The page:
YouTube – Citabria
Max. Speed Vne:
22 ft. 1 in.
34 ft. 5 in.
36 U.S. gals.
The Citabria, produced by American Champion Aircraft Co. (formerly Belanca) first flew in 1964. The Citabria was the first U.S. made aircraft certified for aerobatic flight by the FAA .
The tandem seat Citabria is still being produced today. It is used for training, general utility, and especially by pilots who want the fun of flying a relatively inexpensive FAA certified aircraft capable of performing light aerobatics at forces of up to +5 or – 2 G’s. If you turn the name around, Citabria is airbatic.
The Citabria is available in four models. What became the Aurora was the first model introduced. It was powered by a Continental O-200-A engine producing 100 h.p. A Lycoming O-235-K2C engine producing 115 h.p.was introduced in 1967. The Citabria initially had wood spar wings and oleo-shock landing gear. In 1967 the landing gear legs were changed to spring steel. In 1995 metal-spar wings were introduced and aluminum landing gear legs became standard in 2004.
The Citabria Adventure was introduced in 1965. It differed from the Aurora in that it featured a Lycoming O-320-A2B engine producing 150 h.p. In 1997, horsepower was increased by ten with the introduction of the Lycoming O-320-B2B engine. An Ultimate Adventure model is powered by a Superior Vantage O-360-A3A2 engine producing 180 h.p. turning a composite propeller.
The Citabria Explorer was also available in 1965 with the 150 h.p. engine and a one foot longer wingspan that featured landing flaps. The aircraft also received the 160 h.p. Lycoming O-320-B2B engine in 1997. A High Country Explorer model with the 180 h.p. engine, composite propeller and larger wheels is an option.
A Citabria “B” package was introduced in 1968 making extended inverted flights possible. A fuel injected Lycoming IO-320-E2A producing 150 h.p. with a 1 1/2 gallon header fuel tank and a Christian Industries inverted oil system are featured.
Flying the Citabria
The cockpit of the Citabria has been described by some of its pilots as comfortable as any airplane every built. The quality of the interior is fairly well done, with an excellent instrument panel. A small panel on the left side of the pilot, above his head, contains the mags and all the switches.
All around visibility from the cabin of the Citabria is excellent. For pilots of average height, the center line is visible over the nose of the aircraft with just a bit of stretching.
The Citabria is among the easiest of tail dragger aircraft to taxi. Once one is familiar with the aircraft, takeoff is also easy. The Citabria goes exactly where pointed on its takeoff roll, with only slight rudder pressure necessary to maintain a straight line. Pilots tell us that it is virtually impossible to lose the airplane on takeoff.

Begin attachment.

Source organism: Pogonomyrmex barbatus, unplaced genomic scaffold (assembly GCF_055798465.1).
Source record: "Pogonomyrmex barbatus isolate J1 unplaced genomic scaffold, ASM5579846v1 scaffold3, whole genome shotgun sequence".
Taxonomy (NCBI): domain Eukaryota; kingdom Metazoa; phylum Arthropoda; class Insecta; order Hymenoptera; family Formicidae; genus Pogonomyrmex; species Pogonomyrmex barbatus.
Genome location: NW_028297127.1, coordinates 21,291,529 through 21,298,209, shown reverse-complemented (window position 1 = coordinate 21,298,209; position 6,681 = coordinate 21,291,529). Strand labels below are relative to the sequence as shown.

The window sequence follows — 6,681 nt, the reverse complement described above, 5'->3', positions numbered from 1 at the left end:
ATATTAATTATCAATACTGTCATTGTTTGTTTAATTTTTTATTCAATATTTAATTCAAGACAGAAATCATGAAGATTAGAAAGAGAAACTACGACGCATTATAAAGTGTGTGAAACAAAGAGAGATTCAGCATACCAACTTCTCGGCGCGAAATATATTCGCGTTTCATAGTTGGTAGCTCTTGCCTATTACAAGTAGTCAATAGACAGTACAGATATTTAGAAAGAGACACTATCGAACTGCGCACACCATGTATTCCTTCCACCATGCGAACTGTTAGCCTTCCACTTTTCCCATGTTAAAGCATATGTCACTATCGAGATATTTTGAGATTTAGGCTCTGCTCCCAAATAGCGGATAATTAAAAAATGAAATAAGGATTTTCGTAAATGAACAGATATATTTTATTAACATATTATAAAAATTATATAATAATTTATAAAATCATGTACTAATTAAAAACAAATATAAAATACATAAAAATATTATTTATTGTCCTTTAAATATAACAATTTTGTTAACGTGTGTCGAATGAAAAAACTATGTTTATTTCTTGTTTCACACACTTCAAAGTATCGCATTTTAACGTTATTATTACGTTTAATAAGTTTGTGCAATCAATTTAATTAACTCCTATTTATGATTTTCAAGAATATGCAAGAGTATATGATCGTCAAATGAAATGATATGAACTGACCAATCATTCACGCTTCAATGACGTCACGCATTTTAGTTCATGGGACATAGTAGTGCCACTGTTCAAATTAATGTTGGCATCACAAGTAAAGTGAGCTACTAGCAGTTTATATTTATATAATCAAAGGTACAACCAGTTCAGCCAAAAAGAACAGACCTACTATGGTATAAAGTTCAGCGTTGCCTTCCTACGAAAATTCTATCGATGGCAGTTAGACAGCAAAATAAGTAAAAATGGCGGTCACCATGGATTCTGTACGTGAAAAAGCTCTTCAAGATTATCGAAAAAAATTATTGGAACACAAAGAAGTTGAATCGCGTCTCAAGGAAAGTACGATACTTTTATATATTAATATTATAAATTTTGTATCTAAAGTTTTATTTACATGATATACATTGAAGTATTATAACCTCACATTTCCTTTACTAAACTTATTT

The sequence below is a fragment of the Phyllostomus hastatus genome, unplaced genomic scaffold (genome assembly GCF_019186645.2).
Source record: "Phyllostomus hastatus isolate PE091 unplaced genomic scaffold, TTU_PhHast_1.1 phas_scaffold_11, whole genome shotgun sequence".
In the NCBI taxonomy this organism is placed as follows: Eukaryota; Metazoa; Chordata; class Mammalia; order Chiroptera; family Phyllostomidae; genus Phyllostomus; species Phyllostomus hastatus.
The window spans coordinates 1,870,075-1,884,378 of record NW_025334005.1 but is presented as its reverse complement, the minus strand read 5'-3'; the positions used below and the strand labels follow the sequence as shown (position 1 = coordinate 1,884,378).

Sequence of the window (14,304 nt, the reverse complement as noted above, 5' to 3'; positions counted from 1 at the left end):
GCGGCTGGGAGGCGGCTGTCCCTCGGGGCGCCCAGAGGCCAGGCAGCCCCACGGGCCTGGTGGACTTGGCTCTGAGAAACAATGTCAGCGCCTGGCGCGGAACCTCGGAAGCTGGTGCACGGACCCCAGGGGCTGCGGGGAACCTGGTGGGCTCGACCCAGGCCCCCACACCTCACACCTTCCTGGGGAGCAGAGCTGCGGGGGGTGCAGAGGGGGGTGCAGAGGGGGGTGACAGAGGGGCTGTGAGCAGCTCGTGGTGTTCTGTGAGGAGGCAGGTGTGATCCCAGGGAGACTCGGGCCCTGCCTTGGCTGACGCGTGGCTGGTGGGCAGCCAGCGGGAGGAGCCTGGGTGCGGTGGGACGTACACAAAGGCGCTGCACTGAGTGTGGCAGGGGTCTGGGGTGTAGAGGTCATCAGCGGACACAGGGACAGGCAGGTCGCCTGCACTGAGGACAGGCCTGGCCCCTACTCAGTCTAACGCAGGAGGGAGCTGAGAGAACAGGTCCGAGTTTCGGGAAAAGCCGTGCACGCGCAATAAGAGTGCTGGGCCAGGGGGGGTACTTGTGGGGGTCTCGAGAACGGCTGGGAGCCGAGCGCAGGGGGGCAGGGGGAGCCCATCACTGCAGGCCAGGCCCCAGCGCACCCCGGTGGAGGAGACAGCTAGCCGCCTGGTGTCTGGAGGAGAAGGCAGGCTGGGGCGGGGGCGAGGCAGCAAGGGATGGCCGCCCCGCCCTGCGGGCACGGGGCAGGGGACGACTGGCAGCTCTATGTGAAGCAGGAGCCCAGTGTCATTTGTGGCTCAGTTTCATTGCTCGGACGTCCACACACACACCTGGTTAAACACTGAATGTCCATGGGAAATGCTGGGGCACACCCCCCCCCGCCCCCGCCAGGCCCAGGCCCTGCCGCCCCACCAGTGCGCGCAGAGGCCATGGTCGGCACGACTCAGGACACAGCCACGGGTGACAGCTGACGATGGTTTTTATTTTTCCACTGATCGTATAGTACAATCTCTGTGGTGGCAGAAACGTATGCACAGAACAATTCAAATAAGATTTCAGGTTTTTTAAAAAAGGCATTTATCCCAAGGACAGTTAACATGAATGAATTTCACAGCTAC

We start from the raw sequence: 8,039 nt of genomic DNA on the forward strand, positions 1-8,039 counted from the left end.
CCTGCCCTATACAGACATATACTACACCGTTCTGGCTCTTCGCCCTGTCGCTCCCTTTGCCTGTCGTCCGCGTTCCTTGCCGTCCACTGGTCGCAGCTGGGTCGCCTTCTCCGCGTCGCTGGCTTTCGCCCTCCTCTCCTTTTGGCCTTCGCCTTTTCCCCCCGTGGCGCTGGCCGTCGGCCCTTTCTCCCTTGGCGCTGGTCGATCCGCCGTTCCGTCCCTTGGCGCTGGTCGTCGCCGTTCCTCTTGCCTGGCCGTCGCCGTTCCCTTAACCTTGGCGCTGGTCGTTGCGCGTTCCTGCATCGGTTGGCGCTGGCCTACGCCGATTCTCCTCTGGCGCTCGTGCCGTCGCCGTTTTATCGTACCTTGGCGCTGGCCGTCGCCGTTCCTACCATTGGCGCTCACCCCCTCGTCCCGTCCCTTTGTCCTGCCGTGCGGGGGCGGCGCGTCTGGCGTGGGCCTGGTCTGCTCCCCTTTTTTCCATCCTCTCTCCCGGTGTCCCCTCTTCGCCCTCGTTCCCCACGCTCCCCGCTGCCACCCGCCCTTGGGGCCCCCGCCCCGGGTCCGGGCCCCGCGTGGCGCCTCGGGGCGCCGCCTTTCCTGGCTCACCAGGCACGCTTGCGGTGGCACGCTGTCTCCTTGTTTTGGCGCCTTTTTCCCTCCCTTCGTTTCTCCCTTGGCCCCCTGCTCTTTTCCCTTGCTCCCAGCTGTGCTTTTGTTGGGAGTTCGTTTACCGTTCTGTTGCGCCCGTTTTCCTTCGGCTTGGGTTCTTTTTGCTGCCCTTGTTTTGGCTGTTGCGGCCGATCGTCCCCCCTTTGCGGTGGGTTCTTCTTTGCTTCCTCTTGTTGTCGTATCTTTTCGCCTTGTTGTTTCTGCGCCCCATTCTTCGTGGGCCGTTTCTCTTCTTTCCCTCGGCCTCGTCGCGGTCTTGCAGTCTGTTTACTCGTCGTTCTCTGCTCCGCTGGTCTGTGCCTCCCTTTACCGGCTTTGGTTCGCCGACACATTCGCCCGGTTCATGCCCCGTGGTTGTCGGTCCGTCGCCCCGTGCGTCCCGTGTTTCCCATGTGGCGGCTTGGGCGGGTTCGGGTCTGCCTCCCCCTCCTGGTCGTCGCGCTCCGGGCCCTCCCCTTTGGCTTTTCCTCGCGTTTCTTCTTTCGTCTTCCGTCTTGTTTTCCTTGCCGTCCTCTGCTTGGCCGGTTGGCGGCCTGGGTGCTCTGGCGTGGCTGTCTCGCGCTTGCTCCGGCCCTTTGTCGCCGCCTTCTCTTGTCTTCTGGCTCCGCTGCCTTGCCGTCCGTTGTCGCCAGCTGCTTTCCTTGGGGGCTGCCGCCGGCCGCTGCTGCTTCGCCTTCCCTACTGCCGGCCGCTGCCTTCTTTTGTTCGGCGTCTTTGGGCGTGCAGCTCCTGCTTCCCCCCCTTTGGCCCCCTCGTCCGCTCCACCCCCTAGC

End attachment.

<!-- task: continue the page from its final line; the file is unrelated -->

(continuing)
The 150 hp Citabria makes an excellent short field aircraft. It can get into the air in less than 200 feet. Climbout is good, as the aircraft is ready to fly almost as soon as the tail comes up.
Compared with most similar size present day aircraft, control of the Citabria is somewhat stiff. However, so long as you have the strength to move the stick, the Citabria will do exactly as told. There is sufficient elevator travel to stall the aircraft in practically any attitude or airspeed. The break is quite crisp, with the resumption of neutral elevator necessary to regain control. Release of elevator back pressure will get the Citabria back on track. Even when stalled inverted, on the top of a loop, it will half-roll out and put you right side up again.
The Citabria makes a great aerobatic trainer for those willing to work at it. It will fly inside maneuvers fairly well, yet you can be comfortable in that you can’t pull hard enough on the stick or fly fast enough to really get into trouble. The aircraft will generally stall before excess G loads are reached. About the only way to reach red line speed is in a long dive.
It is necessary to push the stick as far forward as possible to fly inverted in the Citabria due to the flat bottom wing. The 150 h.p. engine Citabria does a credible job of holding altitude during most aerobatics.
A straight in, three point landing in a Citabria, when there is little crosswind, is as easy as landing almost any other taildragger. It will roll absolutely straight. If you crab the aircraft in on a windy day, you must be ready to use its very effective rudder to keep it from careening across the runway. Over controlling the aircraft is possible, so its best to give the Citabria its head, get it momentarily stabilized, and then add gentle rudder or brake pressure to get it straight.
A total of over 5,200 Citabria aircraft of all types have been built to date.
We received the following email from Marcus Kellermann of Marcus Model Factory: “Enclosed is a picture of the RC Citabria, built by me, Marcus Kellermann. It is the prototype of my 30% scale RC Citabria kit from the Marcus Model Factory. It has a 120 in. wingspan and uses 50 cc power.”Thank you, Marcus. That is a great looking Citabria.
Dumas has a rubber powered RC Citabria kit with a 17 1/2 in. wingspan, and an electric motor.
The Great Planes RC Citabria ARF features all wood construction and has working flaps. It has a wingspan of 85 in. and a length of 62 in. Power can come from 30 to 35 cc gas engines or a 1.60 brushless motor. Weight is around 16 lbs.
Balsa USA has the RC Citabria for sale in a kit. It has an 80 in. wingspan, a length of 54.5 in. and is made from balsa and ply. It uses .90 to 1.20 four cycle or .60 to .90 two cycle engines and weighs around 11.25 lbs.